- The belief that dismissing a conspiracy theory, however outlandish, that we saw on the Internet (more below on why the Internet is key here) is an irrational action and that truly rational/clever people consider conspiracy theories as possibly true until the evidence is conclusive against them. Which of course once you’re infected it never is. This view of what is rational/clever is the fundamental internal intellectual justification that keeps the reality virus alive.
The overall effect of the virus is to leave the mind with all its usual barriers of common-sense, scepticism and ridicule broken down and the mind now susceptible to mental infection by any old nonsense.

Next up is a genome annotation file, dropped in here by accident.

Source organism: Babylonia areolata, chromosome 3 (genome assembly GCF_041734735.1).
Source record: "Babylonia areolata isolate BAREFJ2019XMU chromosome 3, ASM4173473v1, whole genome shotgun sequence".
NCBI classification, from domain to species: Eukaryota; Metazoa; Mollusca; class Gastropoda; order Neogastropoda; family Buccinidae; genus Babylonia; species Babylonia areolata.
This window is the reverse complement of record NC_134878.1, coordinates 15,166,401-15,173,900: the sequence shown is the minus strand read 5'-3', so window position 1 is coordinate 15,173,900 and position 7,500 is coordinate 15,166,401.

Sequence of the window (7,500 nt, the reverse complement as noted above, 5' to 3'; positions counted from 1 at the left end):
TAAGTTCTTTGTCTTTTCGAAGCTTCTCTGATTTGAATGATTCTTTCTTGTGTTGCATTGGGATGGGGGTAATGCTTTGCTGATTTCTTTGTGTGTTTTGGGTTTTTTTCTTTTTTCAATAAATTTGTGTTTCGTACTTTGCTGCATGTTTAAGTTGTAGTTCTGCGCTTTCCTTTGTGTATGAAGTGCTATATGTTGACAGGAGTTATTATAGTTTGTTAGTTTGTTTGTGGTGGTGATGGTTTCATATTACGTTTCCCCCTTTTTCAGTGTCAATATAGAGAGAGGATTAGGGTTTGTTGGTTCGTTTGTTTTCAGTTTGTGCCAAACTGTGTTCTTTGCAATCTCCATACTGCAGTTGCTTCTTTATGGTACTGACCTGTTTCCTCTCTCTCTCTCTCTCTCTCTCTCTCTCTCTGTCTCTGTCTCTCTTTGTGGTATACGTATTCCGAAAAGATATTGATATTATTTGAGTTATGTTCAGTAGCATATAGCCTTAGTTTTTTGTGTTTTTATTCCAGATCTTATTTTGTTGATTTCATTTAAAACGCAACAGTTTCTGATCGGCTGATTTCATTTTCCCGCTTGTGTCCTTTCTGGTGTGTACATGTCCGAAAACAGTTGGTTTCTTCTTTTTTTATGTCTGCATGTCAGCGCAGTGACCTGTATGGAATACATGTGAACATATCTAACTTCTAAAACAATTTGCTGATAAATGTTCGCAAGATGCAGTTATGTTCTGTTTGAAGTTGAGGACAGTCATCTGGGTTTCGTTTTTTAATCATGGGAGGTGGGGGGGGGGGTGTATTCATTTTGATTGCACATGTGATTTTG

Some have suggested there’s nothing new in origin here: that this is all the work of propaganda operatives in the crumbling kleptocracies that masquerade as nation states; that they are following the long tradition of faking news and evidence to manipulate minds; and that the Internet is simply the modern equivalent of the leaflet drop.
Gary Kasparov puts that view very eloquently:
“The point of modern propaganda isn’t only to misinform or push an agenda. It is to exhaust your critical thinking, to annihilate truth.”